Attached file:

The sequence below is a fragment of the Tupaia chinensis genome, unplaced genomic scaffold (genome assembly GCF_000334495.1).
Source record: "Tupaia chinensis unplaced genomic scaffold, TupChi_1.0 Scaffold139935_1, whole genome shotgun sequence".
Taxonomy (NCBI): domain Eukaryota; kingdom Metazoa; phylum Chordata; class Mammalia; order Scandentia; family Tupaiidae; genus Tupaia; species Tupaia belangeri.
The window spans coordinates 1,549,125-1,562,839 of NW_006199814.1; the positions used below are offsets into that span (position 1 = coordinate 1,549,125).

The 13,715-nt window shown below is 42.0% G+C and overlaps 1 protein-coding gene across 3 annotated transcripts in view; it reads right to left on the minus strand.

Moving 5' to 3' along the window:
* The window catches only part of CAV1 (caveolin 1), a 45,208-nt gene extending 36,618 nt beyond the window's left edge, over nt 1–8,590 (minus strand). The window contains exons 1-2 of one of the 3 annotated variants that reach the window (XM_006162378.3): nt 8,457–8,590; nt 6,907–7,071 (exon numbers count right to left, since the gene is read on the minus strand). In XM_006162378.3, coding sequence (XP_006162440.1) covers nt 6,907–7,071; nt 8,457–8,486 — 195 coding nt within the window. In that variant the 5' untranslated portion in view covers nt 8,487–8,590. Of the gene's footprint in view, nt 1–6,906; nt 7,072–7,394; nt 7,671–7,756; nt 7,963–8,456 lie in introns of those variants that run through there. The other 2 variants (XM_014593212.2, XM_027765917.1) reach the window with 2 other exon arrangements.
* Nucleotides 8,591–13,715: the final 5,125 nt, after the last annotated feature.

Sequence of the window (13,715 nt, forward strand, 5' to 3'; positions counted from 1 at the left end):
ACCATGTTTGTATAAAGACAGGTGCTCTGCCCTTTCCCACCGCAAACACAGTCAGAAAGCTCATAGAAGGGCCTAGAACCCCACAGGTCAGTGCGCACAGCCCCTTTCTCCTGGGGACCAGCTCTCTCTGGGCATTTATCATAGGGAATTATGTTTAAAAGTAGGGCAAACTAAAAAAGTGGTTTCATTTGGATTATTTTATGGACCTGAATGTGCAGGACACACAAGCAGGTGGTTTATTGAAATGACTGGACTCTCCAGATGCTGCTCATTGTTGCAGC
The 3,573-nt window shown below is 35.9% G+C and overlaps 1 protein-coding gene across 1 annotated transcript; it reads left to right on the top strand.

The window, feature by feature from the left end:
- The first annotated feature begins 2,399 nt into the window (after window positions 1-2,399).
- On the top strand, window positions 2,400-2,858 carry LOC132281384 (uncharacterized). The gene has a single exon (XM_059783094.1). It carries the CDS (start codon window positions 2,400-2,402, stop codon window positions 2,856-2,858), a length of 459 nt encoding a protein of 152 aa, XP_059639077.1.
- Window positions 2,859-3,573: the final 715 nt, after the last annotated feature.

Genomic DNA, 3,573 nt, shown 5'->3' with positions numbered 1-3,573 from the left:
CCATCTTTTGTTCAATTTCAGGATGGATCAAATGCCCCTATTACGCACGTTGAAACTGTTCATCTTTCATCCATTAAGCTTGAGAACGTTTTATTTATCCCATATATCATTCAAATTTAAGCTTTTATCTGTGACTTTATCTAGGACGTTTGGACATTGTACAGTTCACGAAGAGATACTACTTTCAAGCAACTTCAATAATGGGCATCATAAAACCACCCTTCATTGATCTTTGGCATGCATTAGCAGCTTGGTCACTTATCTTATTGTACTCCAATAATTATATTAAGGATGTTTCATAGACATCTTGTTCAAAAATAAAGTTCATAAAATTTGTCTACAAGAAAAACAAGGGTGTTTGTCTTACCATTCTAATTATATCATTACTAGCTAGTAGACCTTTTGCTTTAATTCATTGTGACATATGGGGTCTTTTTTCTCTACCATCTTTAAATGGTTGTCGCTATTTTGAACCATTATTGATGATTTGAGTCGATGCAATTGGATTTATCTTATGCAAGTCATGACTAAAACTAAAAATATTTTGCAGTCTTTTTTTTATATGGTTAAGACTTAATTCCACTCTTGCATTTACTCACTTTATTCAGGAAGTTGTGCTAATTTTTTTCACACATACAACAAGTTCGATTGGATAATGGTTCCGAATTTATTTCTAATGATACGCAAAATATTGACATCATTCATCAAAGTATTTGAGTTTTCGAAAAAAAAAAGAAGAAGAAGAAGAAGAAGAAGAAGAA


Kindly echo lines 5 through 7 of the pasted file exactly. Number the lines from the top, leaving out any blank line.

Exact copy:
The 13,715-nt window shown below is 42.0% G+C and overlaps 1 protein-coding gene across 3 annotated transcripts in view; it reads right to left on the minus strand.

Moving 5' to 3' along the window:
* The window catches only part of CAV1 (caveolin 1), a 45,208-nt gene extending 36,618 nt beyond the window's left edge, over nt 1–8,590 (minus strand). The window contains exons 1-2 of one of the 3 annotated variants that reach the window (XM_006162378.3): nt 8,457–8,590; nt 6,907–7,071 (exon numbers count right to left, since the gene is read on the minus strand). In XM_006162378.3, coding sequence (XP_006162440.1) covers nt 6,907–7,071; nt 8,457–8,486 — 195 coding nt within the window. In that variant the 5' untranslated portion in view covers nt 8,487–8,590. Of the gene's footprint in view, nt 1–6,906; nt 7,072–7,394; nt 7,671–7,756; nt 7,963–8,456 lie in introns of those variants that run through there. The other 2 variants (XM_014593212.2, XM_027765917.1) reach the window with 2 other exon arrangements.